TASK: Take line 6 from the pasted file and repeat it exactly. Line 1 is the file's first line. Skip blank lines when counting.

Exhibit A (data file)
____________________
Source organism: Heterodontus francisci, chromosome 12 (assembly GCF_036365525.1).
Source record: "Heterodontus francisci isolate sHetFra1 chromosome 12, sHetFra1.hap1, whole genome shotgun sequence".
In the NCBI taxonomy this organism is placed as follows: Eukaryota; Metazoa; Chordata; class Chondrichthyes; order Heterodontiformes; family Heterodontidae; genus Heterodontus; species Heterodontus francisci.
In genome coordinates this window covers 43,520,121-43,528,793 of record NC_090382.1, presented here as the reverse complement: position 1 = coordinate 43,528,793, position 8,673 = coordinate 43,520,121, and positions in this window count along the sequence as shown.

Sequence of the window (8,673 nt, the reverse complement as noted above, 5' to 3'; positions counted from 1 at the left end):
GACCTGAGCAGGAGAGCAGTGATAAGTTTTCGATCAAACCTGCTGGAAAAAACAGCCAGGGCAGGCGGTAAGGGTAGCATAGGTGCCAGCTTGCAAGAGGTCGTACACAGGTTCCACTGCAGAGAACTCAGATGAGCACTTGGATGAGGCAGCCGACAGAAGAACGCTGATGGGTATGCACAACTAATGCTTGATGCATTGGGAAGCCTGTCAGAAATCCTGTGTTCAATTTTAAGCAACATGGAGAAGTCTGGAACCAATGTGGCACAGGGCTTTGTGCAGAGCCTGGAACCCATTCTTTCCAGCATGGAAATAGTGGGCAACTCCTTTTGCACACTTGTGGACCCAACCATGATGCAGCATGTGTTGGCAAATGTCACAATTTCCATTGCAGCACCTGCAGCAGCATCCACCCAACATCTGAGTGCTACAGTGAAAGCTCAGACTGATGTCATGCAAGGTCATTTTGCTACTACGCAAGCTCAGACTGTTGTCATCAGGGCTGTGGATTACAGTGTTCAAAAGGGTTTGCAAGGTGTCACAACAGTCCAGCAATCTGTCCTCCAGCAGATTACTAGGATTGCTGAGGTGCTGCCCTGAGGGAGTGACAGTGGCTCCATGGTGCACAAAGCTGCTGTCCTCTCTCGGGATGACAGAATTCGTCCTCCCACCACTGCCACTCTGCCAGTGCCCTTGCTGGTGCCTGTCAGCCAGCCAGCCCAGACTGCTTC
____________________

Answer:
GACCTGAGCAGGAGAGCAGTGATAAGTTTTCGATCAAACCTGCTGGAAAAAACAGCCAGGGCAGGCGGTAAGGGTAGCATAGGTGCCAGCTTGCAAGAGGTCGTACACAGGTTCCACTGCAGAGAACTCAGATGAGCACTTGGATGAGGCAGCCGACAGAAGAACGCTGATGGGTATGCACAACTAATGCTTGATGCATTGGGAAGCCTGTCAGAAATCCTGTGTTCAATTTTAAGCAACATGGAGAAGTCTGGAACCAATGTGGCACAGGGCTTTGTGCAGAGCCTGGAACCCATTCTTTCCAGCATGGAAATAGTGGGCAACTCCTTTTGCACACTTGTGGACCCAACCATGATGCAGCATGTGTTGGCAAATGTCACAATTTCCATTGCAGCACCTGCAGCAGCATCCACCCAACATCTGAGTGCTACAGTGAAAGCTCAGACTGATGTCATGCAAGGTCATTTTGCTACTACGCAAGCTCAGACTGTTGTCATCAGGGCTGTGGATTACAGTGTTCAAAAGGGTTTGCAAGGTGTCACAACAGTCCAGCAATCTGTCCTCCAGCAGATTACTAGGATTGCTGAGGTGCTGCCCTGAGGGAGTGACAGTGGCTCCATGGTGCACAAAGCTGCTGTCCTCTCTCGGGATGACAGAATTCGTCCTCCCACCACTGCCACTCTGCCAGTGCCCTTGCTGGTGCCTGTCAGCCAGCCAGCCCAGACTGCTTC